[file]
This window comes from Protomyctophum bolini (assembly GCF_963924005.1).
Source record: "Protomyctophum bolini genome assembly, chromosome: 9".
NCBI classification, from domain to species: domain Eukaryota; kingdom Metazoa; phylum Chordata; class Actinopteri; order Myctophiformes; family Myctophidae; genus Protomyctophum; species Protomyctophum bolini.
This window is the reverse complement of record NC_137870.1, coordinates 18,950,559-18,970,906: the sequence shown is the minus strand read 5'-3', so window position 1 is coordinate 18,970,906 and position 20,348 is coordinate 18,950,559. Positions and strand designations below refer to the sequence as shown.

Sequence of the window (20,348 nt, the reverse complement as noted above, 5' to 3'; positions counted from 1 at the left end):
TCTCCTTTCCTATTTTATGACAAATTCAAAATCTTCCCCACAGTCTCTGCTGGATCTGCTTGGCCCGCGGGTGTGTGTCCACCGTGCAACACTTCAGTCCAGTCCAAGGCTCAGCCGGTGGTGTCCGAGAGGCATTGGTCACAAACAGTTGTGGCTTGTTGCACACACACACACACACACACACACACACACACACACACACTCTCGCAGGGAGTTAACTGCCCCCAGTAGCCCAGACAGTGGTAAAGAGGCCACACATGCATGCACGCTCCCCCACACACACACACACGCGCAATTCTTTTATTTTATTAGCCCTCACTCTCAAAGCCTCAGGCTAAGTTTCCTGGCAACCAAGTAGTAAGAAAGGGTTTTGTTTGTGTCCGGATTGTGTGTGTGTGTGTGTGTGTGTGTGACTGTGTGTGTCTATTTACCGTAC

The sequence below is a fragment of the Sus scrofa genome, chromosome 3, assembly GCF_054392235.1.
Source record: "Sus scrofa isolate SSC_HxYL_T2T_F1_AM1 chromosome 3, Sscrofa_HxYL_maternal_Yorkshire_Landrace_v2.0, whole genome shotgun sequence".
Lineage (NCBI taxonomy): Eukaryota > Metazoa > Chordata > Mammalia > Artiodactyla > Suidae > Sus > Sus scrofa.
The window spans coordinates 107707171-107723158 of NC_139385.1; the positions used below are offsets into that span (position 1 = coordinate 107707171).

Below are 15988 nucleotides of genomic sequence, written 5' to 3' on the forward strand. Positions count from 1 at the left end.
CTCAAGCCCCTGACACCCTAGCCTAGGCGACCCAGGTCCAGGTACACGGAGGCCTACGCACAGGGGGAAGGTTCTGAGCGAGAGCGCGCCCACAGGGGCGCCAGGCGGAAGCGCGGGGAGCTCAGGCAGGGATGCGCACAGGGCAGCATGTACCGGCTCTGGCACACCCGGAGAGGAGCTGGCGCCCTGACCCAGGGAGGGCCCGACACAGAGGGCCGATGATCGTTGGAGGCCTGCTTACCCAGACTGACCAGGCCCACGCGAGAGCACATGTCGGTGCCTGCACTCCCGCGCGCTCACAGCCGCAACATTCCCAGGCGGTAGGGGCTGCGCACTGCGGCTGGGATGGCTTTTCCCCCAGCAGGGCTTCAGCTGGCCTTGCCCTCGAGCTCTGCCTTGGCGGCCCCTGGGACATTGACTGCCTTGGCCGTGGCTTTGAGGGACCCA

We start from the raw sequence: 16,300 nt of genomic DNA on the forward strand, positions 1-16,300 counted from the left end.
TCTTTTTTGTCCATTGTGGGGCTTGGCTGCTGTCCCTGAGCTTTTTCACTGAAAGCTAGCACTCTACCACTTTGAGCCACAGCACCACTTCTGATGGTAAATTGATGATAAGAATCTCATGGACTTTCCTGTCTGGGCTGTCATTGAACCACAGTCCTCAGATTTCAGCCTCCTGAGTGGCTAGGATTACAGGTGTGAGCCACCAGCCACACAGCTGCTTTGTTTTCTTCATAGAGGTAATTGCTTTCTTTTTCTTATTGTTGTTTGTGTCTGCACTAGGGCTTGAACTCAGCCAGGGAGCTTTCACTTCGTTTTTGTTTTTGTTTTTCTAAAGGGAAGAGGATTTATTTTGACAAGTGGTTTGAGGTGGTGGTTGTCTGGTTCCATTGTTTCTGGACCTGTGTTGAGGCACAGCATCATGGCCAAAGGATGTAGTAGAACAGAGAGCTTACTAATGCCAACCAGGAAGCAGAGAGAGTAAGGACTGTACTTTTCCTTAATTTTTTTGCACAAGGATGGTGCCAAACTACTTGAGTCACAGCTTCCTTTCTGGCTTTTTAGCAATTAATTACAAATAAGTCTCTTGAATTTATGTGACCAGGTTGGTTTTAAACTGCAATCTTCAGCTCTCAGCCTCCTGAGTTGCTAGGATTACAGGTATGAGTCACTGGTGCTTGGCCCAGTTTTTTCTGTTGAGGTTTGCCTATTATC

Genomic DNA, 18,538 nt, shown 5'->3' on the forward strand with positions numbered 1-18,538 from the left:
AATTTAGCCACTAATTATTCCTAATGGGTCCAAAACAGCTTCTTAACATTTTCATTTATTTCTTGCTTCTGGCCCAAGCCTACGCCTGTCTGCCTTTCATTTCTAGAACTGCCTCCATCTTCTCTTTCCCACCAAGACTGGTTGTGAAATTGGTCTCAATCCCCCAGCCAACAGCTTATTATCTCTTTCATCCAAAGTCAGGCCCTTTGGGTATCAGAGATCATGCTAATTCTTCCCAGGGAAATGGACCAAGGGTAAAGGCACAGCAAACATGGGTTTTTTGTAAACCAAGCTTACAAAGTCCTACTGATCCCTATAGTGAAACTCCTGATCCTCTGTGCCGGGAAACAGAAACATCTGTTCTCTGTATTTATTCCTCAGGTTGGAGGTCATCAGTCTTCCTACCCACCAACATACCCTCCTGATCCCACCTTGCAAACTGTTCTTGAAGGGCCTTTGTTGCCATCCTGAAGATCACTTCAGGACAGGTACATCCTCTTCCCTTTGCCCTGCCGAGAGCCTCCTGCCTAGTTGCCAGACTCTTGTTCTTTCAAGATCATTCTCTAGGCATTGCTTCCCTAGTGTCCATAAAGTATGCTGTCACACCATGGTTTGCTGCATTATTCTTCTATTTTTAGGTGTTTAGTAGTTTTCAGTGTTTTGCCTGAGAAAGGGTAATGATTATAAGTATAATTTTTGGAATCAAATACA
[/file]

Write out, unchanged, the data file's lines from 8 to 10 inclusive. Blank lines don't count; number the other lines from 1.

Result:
Source record: "Sus scrofa isolate SSC_HxYL_T2T_F1_AM1 chromosome 3, Sscrofa_HxYL_maternal_Yorkshire_Landrace_v2.0, whole genome shotgun sequence".
Lineage (NCBI taxonomy): Eukaryota > Metazoa > Chordata > Mammalia > Artiodactyla > Suidae > Sus > Sus scrofa.
The window spans coordinates 107707171-107723158 of NC_139385.1; the positions used below are offsets into that span (position 1 = coordinate 107707171).